By Bob Hertzel
For the Times West Virginian
Terrell Chestnut is a redshirt freshman cornerback of great promise out of Pottstown, Pa., but that is not the real story, at least not the one he revealed when he spoke during the twice annual “Student Athletes Speak Out” session recently at the Jerry West Lounge.
Like so many of today’s athletes, Chestnut’s background is troubling, but unlike so many of them he has learned to forgive, if not forget, and he sees that as what has allowed him to become a player who is in the mix as starter Pat Miller’s backup.
His philosophy is simple.
“Bad things happen to good people every day. I consider myself a good person and bad things have happened to me,” he said. “While those things are difficult to forget, I have learned to face reality and begin the healing process in my heart.”
Reality, in this case, is difficult to face and, to be honest, far too common as you come to learn the more you listen to their tales.
Chestnut, for example, lived with both parents, two older brothers and a sister.
“Like most kids I wanted to be around my father,” he admitted. “We had a decent relationship but he would get angry at me if I did something wrong.”
And then things got ugly.
“I remember one time when I was 3 or 4 I couldn’t find my shoes. He chased me around the house and beat me as my punishment,” he said.
There was abuse and deeper problems.
“I remember having to have to go to neighbors and beg for food because my father had taken all the money we had to pay for activities he was involved in. Finally it reached a point where a court deemed my mother unfit and we were taken away and placed in a foster home.”
It was a blessing for quite some time, five years as Chestnut recalls.
“Then the worst thing happened. One night I went to bed before the others. I remember seeing my brother Dom using his nebulizer because he had asthma. When I woke up the next morning he wasn’t there,” he began.
“We had to go to the Presbyterian Children’s Village, a place where we went once a week to meet with our social workers. When we arrived we were told Dom had been taken to the hospital and had died.”
Chestnut was 8 at the time and it was a crushing blow.
“Even though I had been abused as a child and taken away from my mother, nothing had such an effect on me as my brother’s death did. He was my best friend and when he passed I felt like I had lost my identity. I still had my older brother Brian, who was and continues to be a role model for me to this day.”
Chestnut regressed. He had been doing well in school until losing his brother.
“That changed. I went from being on the honor roll to receiving all F’s. As a result of that, I was left back.”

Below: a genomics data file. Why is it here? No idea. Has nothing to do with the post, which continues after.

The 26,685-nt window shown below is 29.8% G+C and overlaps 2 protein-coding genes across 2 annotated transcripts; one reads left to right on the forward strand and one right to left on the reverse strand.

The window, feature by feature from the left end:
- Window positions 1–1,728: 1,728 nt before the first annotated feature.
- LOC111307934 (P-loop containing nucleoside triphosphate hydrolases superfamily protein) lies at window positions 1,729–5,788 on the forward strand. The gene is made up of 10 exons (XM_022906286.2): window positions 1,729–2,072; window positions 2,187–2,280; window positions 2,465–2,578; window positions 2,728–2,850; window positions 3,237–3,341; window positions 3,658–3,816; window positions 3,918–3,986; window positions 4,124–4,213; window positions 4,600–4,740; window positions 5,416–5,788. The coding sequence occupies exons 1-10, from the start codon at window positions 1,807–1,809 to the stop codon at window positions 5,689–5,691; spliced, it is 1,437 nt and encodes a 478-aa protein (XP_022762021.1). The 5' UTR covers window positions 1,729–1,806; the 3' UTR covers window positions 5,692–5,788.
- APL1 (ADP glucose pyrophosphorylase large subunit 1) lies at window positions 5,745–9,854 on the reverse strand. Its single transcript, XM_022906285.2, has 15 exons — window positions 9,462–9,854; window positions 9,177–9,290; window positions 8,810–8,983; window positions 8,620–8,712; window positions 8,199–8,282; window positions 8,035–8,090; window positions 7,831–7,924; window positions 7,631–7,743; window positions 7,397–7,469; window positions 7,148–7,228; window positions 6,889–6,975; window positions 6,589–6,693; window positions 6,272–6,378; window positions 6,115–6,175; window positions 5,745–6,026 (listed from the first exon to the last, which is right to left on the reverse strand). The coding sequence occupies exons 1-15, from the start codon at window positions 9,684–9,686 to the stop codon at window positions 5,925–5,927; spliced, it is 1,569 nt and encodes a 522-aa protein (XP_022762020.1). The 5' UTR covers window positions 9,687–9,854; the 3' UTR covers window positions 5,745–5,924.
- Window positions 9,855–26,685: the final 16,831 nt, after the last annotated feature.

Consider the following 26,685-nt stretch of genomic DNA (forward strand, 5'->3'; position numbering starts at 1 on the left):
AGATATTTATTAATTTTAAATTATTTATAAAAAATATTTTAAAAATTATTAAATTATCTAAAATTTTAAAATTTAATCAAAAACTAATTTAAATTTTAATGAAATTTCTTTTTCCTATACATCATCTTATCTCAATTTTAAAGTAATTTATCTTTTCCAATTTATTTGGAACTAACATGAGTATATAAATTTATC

The situation at home had changed, too.
“Over the summer, we moved in with my aunt in Pennsylvania because our foster parents never could deal with the fact that my brother had passed,” he said.
His aunt was well intentioned but, with four children of her own, it did not work out. They were outsiders.
“Fortunately, that changed when my grandmother took us in. It was the best thing that ever happened to us,” he said, referring to his fourth home. “For the first time we had a stable environment and for the first time began to develop a new outlook on life. For the first time, too, we had a new relationship with our mother.”
However, his relationships in the eighth grade at school may have been the most meaningful.
An eighth-grade football coach talked him into playing up with older kids and challenging himself, and the principal’s secretary, whom he calls Miss Hawthorne, became something of a counselor to him.
“I met her because I was often in trouble and had to go to the office and receive many of her motherly talks. After that, we became great friends,” Chestnut said. “Those were the only two people other than my grandmother and my brother who believed in me at the time.”
It was then that he began reaching his potential, excelling on the field and in the classroom.
“As I said, it is difficult for me to forget everything that happened to me growing up, but forgiveness is the only way I could find peace of heart. Therefore I have forgiven the people who had hurt me,” he said.
It was, he said, because he was forgiving to those who had hurt him.
“Instead of focusing on the hurt, I have learned to live in the moment because now is when I create my future,” he said. “We have all been given special abilities from God. It is up to us to decide how we are going to use them — for the good or the bad.”
He has decided to use his for the good.
“Every time I walk into the locker room I always take time to think how blessed I am,” he said. “One of my abilities is the ability to forgive. Forgiveness is the highest form of love. When you forgive, peace and happiness come to you and that is how the healing process occurs.”
Email Bob Hertzel at email@example.com. Follow on Twitter @bhertzel.